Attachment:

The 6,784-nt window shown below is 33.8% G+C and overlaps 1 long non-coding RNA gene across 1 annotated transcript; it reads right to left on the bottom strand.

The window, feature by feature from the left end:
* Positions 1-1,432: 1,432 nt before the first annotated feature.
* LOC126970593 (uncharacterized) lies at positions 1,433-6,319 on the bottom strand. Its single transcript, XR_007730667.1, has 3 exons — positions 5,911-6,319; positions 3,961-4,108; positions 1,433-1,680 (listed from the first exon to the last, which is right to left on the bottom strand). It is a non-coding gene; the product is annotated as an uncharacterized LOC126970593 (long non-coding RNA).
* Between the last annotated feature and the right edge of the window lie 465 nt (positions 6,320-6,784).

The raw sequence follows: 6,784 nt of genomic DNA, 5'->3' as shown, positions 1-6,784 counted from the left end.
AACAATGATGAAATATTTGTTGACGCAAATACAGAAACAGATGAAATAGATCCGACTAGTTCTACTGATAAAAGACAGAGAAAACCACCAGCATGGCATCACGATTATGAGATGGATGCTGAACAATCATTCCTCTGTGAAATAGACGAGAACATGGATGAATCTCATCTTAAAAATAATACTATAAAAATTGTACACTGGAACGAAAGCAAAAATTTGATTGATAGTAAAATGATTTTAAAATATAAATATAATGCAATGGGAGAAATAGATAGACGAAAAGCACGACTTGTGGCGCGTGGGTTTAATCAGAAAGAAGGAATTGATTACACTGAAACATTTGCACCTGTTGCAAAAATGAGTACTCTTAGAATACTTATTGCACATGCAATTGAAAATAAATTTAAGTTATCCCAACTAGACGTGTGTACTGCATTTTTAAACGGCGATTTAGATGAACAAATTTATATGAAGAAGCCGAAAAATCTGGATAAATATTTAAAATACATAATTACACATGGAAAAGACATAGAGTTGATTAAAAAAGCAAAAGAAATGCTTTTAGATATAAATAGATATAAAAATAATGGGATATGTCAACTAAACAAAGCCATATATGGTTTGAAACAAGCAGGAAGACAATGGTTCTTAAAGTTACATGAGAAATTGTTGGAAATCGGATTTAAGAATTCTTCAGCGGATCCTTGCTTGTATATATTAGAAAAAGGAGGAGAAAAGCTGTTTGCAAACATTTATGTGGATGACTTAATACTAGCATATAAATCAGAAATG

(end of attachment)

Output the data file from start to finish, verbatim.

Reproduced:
The 6,784-nt window shown below is 33.8% G+C and overlaps 1 long non-coding RNA gene across 1 annotated transcript; it reads right to left on the bottom strand.

The window, feature by feature from the left end:
* Positions 1-1,432: 1,432 nt before the first annotated feature.
* LOC126970593 (uncharacterized) lies at positions 1,433-6,319 on the bottom strand. Its single transcript, XR_007730667.1, has 3 exons — positions 5,911-6,319; positions 3,961-4,108; positions 1,433-1,680 (listed from the first exon to the last, which is right to left on the bottom strand). It is a non-coding gene; the product is annotated as an uncharacterized LOC126970593 (long non-coding RNA).
* Between the last annotated feature and the right edge of the window lie 465 nt (positions 6,320-6,784).

The raw sequence follows: 6,784 nt of genomic DNA, 5'->3' as shown, positions 1-6,784 counted from the left end.
AACAATGATGAAATATTTGTTGACGCAAATACAGAAACAGATGAAATAGATCCGACTAGTTCTACTGATAAAAGACAGAGAAAACCACCAGCATGGCATCACGATTATGAGATGGATGCTGAACAATCATTCCTCTGTGAAATAGACGAGAACATGGATGAATCTCATCTTAAAAATAATACTATAAAAATTGTACACTGGAACGAAAGCAAAAATTTGATTGATAGTAAAATGATTTTAAAATATAAATATAATGCAATGGGAGAAATAGATAGACGAAAAGCACGACTTGTGGCGCGTGGGTTTAATCAGAAAGAAGGAATTGATTACACTGAAACATTTGCACCTGTTGCAAAAATGAGTACTCTTAGAATACTTATTGCACATGCAATTGAAAATAAATTTAAGTTATCCCAACTAGACGTGTGTACTGCATTTTTAAACGGCGATTTAGATGAACAAATTTATATGAAGAAGCCGAAAAATCTGGATAAATATTTAAAATACATAATTACACATGGAAAAGACATAGAGTTGATTAAAAAAGCAAAAGAAATGCTTTTAGATATAAATAGATATAAAAATAATGGGATATGTCAACTAAACAAAGCCATATATGGTTTGAAACAAGCAGGAAGACAATGGTTCTTAAAGTTACATGAGAAATTGTTGGAAATCGGATTTAAGAATTCTTCAGCGGATCCTTGCTTGTATATATTAGAAAAAGGAGGAGAAAAGCTGTTTGCAAACATTTATGTGGATGACTTAATACTAGCATATAAATCAGAAATG